A global land cover GeoTIFF was recently released by Impact Observatory (IO) and Esri. To create this geospatial layer, hundreds of thousands of satellite photos were classified into ten unique land use/land cover (LULC) classes using a deep learning model in partnership with Microsoft AI for Earth.
Sentinel-2 imagery was used to divide the world into ten categories of land use cover:
- Water (areas that are predominately water such as rivers ponds, lakes, and ocean)
- Trees (clusters that are at least 10 meters high)
- Grasslands such as open savannas, parks, and golf courses
- Flooded vegetation such as wetlands, rice paddies, and
- Built areas such as urban/suburban, highways, railways, and paved areas.
- Bare ground in areas with little or no vegetation such as exposed rock/soil and sparsely vegetated deserts.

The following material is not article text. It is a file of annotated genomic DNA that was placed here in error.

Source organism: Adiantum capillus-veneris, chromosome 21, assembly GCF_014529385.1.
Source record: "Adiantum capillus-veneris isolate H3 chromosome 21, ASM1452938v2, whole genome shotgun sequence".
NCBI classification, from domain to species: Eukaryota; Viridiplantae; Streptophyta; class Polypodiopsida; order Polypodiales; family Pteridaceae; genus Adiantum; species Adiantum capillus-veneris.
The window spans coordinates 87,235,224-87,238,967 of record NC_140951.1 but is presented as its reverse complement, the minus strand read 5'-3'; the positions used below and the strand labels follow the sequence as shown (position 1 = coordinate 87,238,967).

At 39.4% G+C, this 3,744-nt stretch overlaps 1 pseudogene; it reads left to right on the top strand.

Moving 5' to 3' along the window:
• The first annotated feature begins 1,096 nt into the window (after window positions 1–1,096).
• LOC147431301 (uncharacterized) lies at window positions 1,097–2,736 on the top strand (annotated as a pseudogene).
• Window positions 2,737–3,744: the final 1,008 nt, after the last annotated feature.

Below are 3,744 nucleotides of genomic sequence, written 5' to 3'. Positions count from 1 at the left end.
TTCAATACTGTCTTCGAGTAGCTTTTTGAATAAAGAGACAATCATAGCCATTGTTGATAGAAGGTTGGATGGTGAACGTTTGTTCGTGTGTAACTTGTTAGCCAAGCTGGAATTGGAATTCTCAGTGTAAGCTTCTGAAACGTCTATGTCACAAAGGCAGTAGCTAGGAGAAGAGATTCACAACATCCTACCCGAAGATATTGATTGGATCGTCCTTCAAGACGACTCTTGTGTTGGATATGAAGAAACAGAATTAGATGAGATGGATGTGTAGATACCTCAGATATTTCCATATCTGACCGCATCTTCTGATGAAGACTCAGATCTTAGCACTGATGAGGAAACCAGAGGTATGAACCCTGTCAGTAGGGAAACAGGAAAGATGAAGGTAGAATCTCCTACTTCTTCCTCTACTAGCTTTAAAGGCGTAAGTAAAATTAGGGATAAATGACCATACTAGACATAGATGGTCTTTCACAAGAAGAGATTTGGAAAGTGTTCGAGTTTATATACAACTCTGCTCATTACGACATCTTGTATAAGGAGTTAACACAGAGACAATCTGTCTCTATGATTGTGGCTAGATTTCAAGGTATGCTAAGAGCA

- Permanent snow and ice areas
- Cloud cover areas where the persistent cloud cover prevents an analysis of the underlying land cover.
The end product is a 10-meter resolution GeoTiff that the developers have released under a Creative Commons 4.0 license. The machine learning model was run on multiple dates throughout the year with the results folded into one consolidated layer to represent land use cover for the year 2020.
The 2020 Esri Land Cover dataset can be browsed using Esri’s online Map Viewer. Users can also access the full global GeoTIFF zip file by using Esri’s tool for accessing the land use data by tile.
Kontgis, C. (2021, June 24). Mapping the world in unprecedented detail. Medium. https://caitlin-kontgis.medium.com/mapping-the-world-in-unprecedented-detail-7c0513205b90
Using the Esri Land Cover Data in QGIS
If you are interested in using Esri’s recently released land cover GIS data in QGIS, Abdul Raheem Siddiqui has step-by-step instructions on how to access the layer using GDAL Cloud Optimized GeoTiffs in QGIS.